In the dissemination stage, the source Alice needs to disseminate chunks to relays. When Alice randomly walks on a complete graph with vertices, the probability that she meets a relay is . After Alice deposits the first data chunk in one of the relays, the second chunk can only be stored in one of the remaining relays. The probability of meeting an occupied relay decreases as the number of occupied relays grows. Therefore, in order to get the total dissemination time , we need to find dissemination time where for each encoded chunk of the message.

Lemma 1.

The dissemination time to transmit the data chunk to any one of relays is

(2)

Where is the number of steps the source spent to meet a relay, .

And then the expectation of is

(3)

Proof: Since for time , the value of is a constant. Let’s assume .

Lemma 2.

The total dissemination time is that the source transmits all chunks to any out of relays. Then the expectation of time is

(4)

Proof:

It’s easy to see that reaches optimal at , which means the less redundancy, the lower dissemination delay.

V-A2 Collection Time

During the collection step, the collector needs to collect any out of data chunks to recover the message. Since the transmission time between the collector and relay follows the same distribution as the time in dissemination step. Then as in Lemma 2, we can find the total expectation of collection time in Lemma 3.

Lemma 3.

The total collection time is the time spent by the collector to retrieve any chunks from relays. Then the expectation of time is

From Lemma 3, is decreasing when is increasing.

V-A3 Joint time

After getting the dissemination time and collection time, the joint time is just the sum of these two times.

Theorem 2.

Now we can easily calculate the expectation of the joint time:

From the conclusions in dissemination and collection steps, we can see that there must be an optimal which minimize the . To calculate the optimal is complicated, so we will show result by simulation in next section.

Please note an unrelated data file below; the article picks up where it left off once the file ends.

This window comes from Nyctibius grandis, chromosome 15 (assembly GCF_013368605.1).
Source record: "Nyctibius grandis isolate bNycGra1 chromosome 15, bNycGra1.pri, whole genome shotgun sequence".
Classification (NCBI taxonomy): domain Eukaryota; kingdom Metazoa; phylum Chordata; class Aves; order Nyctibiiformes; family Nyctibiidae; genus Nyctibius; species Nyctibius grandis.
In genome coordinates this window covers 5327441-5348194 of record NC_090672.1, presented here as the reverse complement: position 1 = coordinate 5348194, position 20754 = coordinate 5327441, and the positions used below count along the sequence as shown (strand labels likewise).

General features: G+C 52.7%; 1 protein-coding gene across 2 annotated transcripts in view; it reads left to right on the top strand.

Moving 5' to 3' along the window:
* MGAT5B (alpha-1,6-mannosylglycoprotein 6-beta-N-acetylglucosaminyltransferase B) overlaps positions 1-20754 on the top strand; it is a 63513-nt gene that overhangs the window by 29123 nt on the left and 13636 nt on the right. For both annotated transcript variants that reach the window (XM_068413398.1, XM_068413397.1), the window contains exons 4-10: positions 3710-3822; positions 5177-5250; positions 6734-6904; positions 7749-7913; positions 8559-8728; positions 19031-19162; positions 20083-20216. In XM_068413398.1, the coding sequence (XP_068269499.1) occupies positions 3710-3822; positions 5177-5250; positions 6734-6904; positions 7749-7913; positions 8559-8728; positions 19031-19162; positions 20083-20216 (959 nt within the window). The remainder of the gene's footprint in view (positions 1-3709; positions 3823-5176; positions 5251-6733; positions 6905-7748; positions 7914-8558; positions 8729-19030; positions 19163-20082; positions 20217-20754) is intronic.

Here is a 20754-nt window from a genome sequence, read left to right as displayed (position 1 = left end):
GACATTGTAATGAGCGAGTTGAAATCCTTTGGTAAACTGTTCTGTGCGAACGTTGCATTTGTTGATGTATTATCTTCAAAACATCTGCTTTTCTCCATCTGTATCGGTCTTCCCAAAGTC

V-B Model 2

V-B1 Dissemination time

Lemma 4.

The total dissemination time is the time needed to transmit code blocks to any out of relays. Then the expected value of is:

(5)

Proof: We follow the same reasoning as for the original model. The expected number of nodes visited can be computed by modeling the relay traversal as coupon-collecting: vising out of a given nodes out of total nodes. The expected number of visits needed is . At every node visited, 1 unit of time is needed to check if the node is a relay, and the transmission takes an expected time of .

V-B2 Collection time

Lemma 5.

The total collection time is the time needed to collect code blocks from any out of relays. Then the expected value of is:

(6)

This result is obtained in the same manner as the dissemination time, except that Bob needs to visit any out of with data on a graph with nodes.

V-B3 Joint Time

Theorem 3.

The expected value of the total time needed for dissemination and collection is

For this model, we next derive an expression for the optimal value of that minimizes the total transmission time, and omit the simulations.